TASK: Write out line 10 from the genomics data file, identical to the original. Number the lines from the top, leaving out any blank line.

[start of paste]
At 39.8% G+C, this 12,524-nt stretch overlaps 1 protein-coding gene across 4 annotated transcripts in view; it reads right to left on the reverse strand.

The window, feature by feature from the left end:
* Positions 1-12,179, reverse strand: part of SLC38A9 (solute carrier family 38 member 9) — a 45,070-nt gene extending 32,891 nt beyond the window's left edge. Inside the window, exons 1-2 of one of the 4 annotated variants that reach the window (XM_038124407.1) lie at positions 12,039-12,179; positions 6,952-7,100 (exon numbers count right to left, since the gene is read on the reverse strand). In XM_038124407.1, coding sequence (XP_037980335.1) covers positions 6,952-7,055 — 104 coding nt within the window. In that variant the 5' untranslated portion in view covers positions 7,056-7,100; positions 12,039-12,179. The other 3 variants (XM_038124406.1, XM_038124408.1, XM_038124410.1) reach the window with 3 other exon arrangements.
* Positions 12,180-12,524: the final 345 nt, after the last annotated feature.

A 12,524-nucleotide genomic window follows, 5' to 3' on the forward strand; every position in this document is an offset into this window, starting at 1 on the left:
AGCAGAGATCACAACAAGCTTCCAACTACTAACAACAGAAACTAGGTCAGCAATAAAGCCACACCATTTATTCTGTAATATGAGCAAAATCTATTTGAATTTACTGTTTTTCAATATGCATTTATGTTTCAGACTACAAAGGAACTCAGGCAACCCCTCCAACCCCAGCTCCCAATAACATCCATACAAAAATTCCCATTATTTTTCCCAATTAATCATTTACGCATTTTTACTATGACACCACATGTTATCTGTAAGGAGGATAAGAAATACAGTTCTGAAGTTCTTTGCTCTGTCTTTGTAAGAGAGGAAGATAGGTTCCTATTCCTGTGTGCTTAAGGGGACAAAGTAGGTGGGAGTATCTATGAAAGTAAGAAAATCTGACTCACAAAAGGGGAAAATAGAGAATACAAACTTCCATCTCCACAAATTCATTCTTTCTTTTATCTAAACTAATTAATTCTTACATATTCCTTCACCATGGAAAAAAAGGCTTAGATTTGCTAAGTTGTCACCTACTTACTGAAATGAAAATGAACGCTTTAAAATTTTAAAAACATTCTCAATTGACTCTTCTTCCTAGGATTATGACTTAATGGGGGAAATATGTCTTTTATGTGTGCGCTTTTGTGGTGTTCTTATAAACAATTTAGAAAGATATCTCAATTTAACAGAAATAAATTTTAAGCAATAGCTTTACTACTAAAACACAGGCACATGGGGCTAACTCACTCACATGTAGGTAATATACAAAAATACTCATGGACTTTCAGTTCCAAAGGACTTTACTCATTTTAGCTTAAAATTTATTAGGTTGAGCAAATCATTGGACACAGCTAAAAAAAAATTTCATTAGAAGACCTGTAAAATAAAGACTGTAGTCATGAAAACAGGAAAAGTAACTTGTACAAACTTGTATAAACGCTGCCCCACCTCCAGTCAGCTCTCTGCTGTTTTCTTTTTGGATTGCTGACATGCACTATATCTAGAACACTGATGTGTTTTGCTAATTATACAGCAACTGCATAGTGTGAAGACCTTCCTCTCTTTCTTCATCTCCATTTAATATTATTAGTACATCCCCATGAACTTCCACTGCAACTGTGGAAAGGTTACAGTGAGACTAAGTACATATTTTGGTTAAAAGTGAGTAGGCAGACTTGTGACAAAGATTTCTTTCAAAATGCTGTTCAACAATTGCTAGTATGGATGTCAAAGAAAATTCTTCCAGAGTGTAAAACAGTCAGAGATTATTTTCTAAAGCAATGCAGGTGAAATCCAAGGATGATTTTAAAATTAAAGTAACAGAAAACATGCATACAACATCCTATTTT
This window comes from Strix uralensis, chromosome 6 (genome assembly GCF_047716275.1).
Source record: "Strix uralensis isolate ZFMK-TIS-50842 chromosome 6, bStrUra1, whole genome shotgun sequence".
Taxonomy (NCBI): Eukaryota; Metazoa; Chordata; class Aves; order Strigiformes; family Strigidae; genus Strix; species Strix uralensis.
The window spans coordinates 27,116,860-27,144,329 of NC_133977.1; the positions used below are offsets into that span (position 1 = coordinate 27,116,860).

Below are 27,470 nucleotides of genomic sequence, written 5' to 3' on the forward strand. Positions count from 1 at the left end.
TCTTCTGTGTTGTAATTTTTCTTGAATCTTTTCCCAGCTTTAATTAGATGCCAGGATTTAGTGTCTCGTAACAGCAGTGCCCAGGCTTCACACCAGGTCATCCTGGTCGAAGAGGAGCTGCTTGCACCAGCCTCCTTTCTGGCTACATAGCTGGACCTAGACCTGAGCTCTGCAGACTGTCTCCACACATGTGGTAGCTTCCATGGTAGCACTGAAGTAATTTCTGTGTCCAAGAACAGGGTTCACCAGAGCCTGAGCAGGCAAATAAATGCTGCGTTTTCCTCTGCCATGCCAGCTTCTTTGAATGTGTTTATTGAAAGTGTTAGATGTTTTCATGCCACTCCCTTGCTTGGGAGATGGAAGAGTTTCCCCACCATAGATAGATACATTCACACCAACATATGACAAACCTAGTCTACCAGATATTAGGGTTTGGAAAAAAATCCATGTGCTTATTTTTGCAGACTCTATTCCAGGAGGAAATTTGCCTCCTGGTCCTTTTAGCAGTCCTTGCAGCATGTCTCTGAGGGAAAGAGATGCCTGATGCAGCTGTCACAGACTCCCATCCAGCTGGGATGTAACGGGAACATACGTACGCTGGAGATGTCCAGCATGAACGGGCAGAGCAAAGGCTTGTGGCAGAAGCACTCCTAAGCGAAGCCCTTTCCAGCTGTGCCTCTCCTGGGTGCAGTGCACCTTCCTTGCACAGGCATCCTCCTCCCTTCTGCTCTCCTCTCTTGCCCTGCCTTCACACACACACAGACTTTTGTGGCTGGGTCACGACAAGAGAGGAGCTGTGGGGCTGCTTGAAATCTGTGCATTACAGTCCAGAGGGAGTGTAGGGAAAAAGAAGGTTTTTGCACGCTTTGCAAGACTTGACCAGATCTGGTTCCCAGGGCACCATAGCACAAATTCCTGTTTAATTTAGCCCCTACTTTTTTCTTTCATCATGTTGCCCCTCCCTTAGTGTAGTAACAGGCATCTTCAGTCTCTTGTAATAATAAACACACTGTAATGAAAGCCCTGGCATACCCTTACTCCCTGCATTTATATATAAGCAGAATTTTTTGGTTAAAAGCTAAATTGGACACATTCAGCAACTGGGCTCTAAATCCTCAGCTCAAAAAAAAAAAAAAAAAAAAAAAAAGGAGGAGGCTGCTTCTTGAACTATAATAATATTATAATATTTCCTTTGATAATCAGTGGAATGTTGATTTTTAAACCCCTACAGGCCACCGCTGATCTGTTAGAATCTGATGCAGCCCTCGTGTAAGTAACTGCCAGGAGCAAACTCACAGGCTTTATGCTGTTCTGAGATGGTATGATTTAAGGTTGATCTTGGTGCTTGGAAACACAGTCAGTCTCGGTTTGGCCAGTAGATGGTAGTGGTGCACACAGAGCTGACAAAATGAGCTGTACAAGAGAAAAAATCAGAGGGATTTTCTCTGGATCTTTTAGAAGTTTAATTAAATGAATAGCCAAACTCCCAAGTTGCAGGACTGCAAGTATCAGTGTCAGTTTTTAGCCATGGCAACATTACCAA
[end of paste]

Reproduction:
The window spans coordinates 27,116,860-27,144,329 of NC_133977.1; the positions used below are offsets into that span (position 1 = coordinate 27,116,860).